Being nervous was the farthest thing from Te’Lario Watkins II’s mind when he faced a panel of judges at last year’s Ohio Signature Food Contest, co-sponsored by Ohio Farm Bureau.
“I am not afraid of being in front of adults,” said Te’Lario unabashedly as he talks about being one of two winners of the contest in 2017.
Yes, he was just 9 years old and yes, all the judges were adults. But he’d already convinced hundreds of shoppers at farm markets that his homemade Shiitake & Onion Soup Mix was awesome. He’d already talked glowingly about his growing mushroom business on the local television news and on television personality Steve Harvey’s show.
Explaining to the judges why he wanted to sell his soup mix in grocery stores was easy compared to all of that.
“One of the judges said there were endless possibilities for the soup mix,” said Te’Lario’s dad, Te’Lario Watkins I, who helped make the presentation. “They were really eating up the samples.”
The annual statewide contest is sponsored by the Center for Innovative Food Technology (CIFT) and Ohio Farm Bureau with the goal of bringing innovative products to market. Last year, about 50 people entered and 11 were asked to make presentations to the judges.
Winners receive all kinds of help, including shelf-stability testing and advice on business planning, product development, labeling, regulations and batch-product preparations. They also have access to a commercially licensed kitchen, the Northwest Ohio Cooperative Kitchen, in Bowling Green.
“If you want the chance to make your dream a reality…this is the contest for you,” said Jim Konecny, marketing and communications manager for CIFT. “We hear from people regularly across Ohio who talk about their beloved food recipe that’s been in their family for generations. You just need the passion to move your product forward with the ultimate goal of landing on actual grocery store shelves.”
The contest has set Te’Lario and his family, of Columbus, down a path none of them had dreamed of three years ago when Te’Lario became interested in gardening. He was 7, had just finished growing basil and cut grass for a Cub Scout project and was looking for something else to grow.
“It was winter, and when he came home one day and said he’d read in a book that mushrooms grow in the dark, we found a company that sold a mushroom-growing kit online,” Watkins said. Two weeks later they had full-grown mushrooms. They bought more kits, grew more mushrooms and decided to sell them at summer farmers markets.
“My wife and I are both teachers, so we’re off in the summer, and we thought it would be a neat project,” Watkins said. “We started out at one market on the West Side, then added the Easton market. People really loved the story and there was a demand for mushrooms.”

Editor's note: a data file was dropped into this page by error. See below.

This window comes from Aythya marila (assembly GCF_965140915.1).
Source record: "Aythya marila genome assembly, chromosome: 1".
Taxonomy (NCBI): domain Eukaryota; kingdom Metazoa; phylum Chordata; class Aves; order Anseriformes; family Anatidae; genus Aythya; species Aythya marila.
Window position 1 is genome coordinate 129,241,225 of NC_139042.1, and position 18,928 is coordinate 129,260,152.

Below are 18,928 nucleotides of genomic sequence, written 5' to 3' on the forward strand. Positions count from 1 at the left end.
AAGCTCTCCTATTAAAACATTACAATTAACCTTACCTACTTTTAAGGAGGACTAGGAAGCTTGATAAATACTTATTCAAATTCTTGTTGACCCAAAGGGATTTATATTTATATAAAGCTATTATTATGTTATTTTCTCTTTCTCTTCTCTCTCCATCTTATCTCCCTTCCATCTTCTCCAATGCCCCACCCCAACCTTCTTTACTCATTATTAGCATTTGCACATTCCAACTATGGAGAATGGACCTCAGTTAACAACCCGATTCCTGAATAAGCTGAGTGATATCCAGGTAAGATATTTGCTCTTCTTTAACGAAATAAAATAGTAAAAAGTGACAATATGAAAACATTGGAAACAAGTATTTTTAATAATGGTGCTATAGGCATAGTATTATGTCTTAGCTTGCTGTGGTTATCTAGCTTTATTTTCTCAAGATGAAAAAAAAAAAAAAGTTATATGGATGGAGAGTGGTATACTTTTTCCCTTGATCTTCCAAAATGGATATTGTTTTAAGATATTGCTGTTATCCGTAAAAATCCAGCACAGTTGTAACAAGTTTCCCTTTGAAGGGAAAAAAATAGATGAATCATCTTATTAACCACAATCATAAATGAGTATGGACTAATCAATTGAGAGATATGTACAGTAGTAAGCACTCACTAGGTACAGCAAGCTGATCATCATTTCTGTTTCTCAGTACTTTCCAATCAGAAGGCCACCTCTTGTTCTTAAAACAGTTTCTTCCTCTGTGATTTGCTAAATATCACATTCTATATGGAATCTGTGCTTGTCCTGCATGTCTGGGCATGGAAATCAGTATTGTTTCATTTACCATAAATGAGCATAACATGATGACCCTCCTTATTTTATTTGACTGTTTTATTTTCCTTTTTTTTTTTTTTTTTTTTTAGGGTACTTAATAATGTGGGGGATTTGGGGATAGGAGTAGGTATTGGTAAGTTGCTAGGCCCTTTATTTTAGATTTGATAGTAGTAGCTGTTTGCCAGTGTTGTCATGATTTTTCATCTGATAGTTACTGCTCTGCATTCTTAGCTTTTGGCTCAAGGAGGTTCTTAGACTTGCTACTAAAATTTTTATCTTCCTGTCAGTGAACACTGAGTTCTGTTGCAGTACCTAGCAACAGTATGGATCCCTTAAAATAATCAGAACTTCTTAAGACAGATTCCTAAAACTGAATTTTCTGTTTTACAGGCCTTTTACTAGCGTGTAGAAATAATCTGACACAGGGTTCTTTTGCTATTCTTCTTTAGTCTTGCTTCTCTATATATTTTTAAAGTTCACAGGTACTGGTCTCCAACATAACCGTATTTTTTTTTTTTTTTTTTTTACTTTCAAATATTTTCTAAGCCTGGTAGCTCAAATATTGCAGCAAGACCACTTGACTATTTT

The soup mix evolved during the first year when they had leftover mushrooms. First they dehydrated them and sold them by the bag. Then Te’Lario’s mom, Mykl, mixed the dehydrated mushrooms with basil, turmeric, sea salt and other spices and created the soup mix.
She likened it to dried onion soup mix and used it in the same way, flavoring hamburgers or mixing it with sour cream to make a dip. Market customers loved it.
Thanks to the food contest, they’re several steps closer to selling the mix nationwide. Labeling is nearly ready and they hope to soon do a product test run at the Northwest Ohio Cooperative Kitchen.
Charles Garrett, the other 2017 contest winner, isn’t as far along in preparing his winning hot pepper relish for market but he’s planning a big push this year.
“I’m a huge relish guy,” said Garrett, who lives in the tiny town of Newton Falls between Warren and Akron. “Primarily I’m focused on peppers; that’s my niche.”
He started making pepper relish after tasting pepper strips that a co-worker at the plastics plant where they worked brought for lunch. Garrett mixes ingredients including pineapple, ketchup, vinegar, sugar, salt, pepper and various types of peppers he grows to make the relish, which is a hit with friends and relatives. He also stirs up other varieties — barbeque and jalapeno — as well as hot pepper jam.
So far, Garrett has used the contest sponsorship to test his relish for shelf stability (it passed), but in the coming year he hopes to get help with labeling and business planning. A chronic illness has forced him to give up his manufacturing job, so he expects to have plenty of time to grow peppers and make relish this summer.
“It’s been a hard learning curve, being an entrepreneur,” he said. Under Ohio law, he can’t sell relish unless it’s prepared in a licensed cannery kitchen; he hopes to do that at a Youngstown cannery that’s opening soon.
2018 Ohio Signature Food Contest
The entry deadline for this year’s contest is May 31. Contest details
“The contest always brings out some very high-quality products,” Konecny said. “Enthusiasm continues to grow each and every year.”
Featured photo caption: Nine-year-old Te’Lario Watkins of Tiger Mushroom Farms recently sold his mushroom products at Worthington Farmers Market, a routine sales location of his farming venture. The successful, young entrepreneur was one of the winners of the 2017 Ohio Signature Food Contest. Here he is with his sister, Kennedy and father, Te’Lario Watkins I. Photo by James De Camp